Joel M. Ellis
Joel M. Ellis is a partner of the firm. He concentrates his practice in condominium and cooperative law, real estate tax appeals, land use, corporate law, and litigation relating thereto. In addition, he has had substantial experience in class-action cases and condemnation actions. He is admitted to practice in New Jersey (1967), New York (1986), Massachusetts (1988), and Ohio (1967) and before the U.S. District Court New Jersey and the United States Supreme Court.
He has served as municipal attorney to the Borough of Fort Lee and the Borough of Waldwick and was appointed as special counsel to represent the Borough of Fort Lee and the Township of Tea neck in real estate tax appeals. Mr. Ellis has also had extensive experience in representing property owners for all classes of property throughout the state.
In addition, he has vast experience in all areas of community association representation, counseling condominium and cooperative corporations and homeowner associations. This involves a variety of legal services including assessment collection, document interpretation, rules enforcement, transition representation and all aspects of litigation, including claims against Sponsors involving construction defects and other financial claims.
Mr. Ellis, a graduate of Rutgers University, earned his law degree from Western Reserve School of Law (1967). Prior to entering private practice, he was the judicial law secretary to the Hon. Theodore Rosenburg, Superior Court of New Jersey. Mr. Ellis joined the firm as a partner in 1990. Prior to 1990, he was a partner for many years in a Hackensack law firm.
Mr. Ellis is a member of the Community Association Institute and currently serves on its Legislative Action Committee. He has lectured in the field of condominiums and cooperatives and tax appeals.. He participated as a panelist of the impact of the Cooperative Recording Act on lenders, sponsored by the New Jersey Institute for Continuing Legal Education, and as a speaker at a Condominium Cooperative seminar, sponsored by the New Jersey Department of Community Affairs and the Community Association Institute.
Mr. Ellis has also authored an Article published by the Practicing Law institute in a handbook on cooperatives and condominiums, relating to developments in the area of real estate valuation.
Mr. Ellis acts as a mediator on the early Settlement Panel of the New Jersey Superior Court. He has also been certified by the Community Association Institute as having attended and completed mediation training.
Mr. Ellis previously served as President of the New Jersey Mental Health.
Areas Of Practice
- Condominium and Cooperative Law
- Real Estate Tax Appeals
- Land Use
- Corporate Law and Litigation
Certified Legal Specialties
- Mediator, Community Association Institute
- New Jersey, 1967
- New York, 1986
- Massachusetts, 1988
- Ohio, 1967
- U.S. District Court District of New Jersey
- U.S. Supreme Court
- Case Western Reserve University Law School, Cleveland, Ohio
- J.D. - 1967
- Rutgers University
- B.A. - 1964
- Advance Housing, Inc. v. Township of Teaneck, 215 N.J. 549, 2013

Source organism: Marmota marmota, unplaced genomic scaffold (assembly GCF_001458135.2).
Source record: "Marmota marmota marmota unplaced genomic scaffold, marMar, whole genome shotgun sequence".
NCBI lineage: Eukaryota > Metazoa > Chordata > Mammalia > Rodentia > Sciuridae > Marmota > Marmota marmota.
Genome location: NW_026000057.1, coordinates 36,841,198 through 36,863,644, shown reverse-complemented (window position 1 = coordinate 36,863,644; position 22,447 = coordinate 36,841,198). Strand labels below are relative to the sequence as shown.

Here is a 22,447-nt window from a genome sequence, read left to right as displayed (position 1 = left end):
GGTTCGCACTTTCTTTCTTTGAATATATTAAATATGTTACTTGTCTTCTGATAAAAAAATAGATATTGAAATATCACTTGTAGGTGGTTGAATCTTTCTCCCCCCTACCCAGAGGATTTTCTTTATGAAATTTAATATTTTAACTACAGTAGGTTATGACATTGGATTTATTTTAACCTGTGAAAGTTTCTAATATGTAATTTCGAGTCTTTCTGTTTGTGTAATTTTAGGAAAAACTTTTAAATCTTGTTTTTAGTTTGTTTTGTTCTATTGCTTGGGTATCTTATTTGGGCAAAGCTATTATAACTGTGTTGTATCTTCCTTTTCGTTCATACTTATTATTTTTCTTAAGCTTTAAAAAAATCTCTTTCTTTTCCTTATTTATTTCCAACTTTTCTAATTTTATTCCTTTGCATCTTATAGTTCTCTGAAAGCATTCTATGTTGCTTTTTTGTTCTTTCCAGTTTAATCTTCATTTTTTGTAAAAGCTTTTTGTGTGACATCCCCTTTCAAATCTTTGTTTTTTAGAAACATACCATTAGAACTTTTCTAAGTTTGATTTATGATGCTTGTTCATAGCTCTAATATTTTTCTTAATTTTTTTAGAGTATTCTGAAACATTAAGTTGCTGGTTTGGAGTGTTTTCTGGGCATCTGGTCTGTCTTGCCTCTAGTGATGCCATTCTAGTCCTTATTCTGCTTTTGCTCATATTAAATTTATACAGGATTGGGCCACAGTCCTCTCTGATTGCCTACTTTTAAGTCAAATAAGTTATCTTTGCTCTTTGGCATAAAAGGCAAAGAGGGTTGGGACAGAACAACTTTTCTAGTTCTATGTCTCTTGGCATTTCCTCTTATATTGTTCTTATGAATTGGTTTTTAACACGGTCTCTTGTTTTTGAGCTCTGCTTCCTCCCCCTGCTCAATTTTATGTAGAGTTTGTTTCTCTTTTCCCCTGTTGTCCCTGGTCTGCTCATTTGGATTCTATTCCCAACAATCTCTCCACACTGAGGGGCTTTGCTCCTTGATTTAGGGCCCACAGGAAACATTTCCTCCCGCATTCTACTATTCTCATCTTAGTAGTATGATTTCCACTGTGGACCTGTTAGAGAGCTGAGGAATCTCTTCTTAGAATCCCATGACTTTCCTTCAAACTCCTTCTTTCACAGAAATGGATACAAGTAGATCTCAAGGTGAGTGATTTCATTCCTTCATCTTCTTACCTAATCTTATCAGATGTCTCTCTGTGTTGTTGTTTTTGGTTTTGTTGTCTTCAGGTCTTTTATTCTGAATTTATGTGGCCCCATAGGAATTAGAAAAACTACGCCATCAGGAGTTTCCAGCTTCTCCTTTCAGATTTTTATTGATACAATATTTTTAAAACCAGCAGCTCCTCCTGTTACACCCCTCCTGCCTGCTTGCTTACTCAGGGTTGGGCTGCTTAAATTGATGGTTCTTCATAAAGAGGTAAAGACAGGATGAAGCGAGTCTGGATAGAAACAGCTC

Holding, in a case of first impression, that a non-profit corporation which provided supportive housing and services for mentally disabled individuals, was entitled to property tax exemptions for its houses, notwithstanding its observance of a tenet in "supportive housing" that the residents cannot be required to submit to clinical program as a condition of their occupancies. The Supreme Court held that the homes were actually used for the charitable purpose of promoting and providing permanent, normalized community living arrangements for psychiatrically disabled individuals, and, thus, they qualified for tax-exempt status, where their charitable work spared the government an expense that it ultimately would have borne, the property was used in a manner to further the charitable purpose, they received substantial sums of money from federal and state agencies to purchase housing and deliver supportive services to the psychiatrically disabled, and they were addressing an important and legitimate governmental concern, namely the provision of both housing and substantial supportive services that fostered the prospect of independent and productive living in the community for the mentally disabled, and homeless. In response to the opposition of the nine municipalities seeking to tax the homes, the Court added that Advance Housing was not engaged in a seemingly commercial enterprise.
- Panelist, The Impact of the Cooperative Recording Act on Lenders, New Jersey Institute for Continuing Legal Education
- Speaker, Condominium Cooperative Seminar, New Jersey Department of Community Affairs and the Community Association Institute
Honors and Awards
- Named to the New Jersey Super Lawyers list in 2008, 2009 and 2010 in the field of Real Estate
Professional Associations and Memberships
- Community Association Institute, Member
- Community Association Institute, Member, Legislative Action Committee
- New Jersey Mental Health Association, Former President
Past Employment Positions
- Borough of Fort Lee, Municipal Attorney
- Borough of Waldwick, Municipal Attorney
- Borough of Fort Lee, Special Counsel
- Township of Teaneck, Special Counsel
- Hon. Theodore Rosenburg, Superior Court of New Jersey, Judicial Law Secretary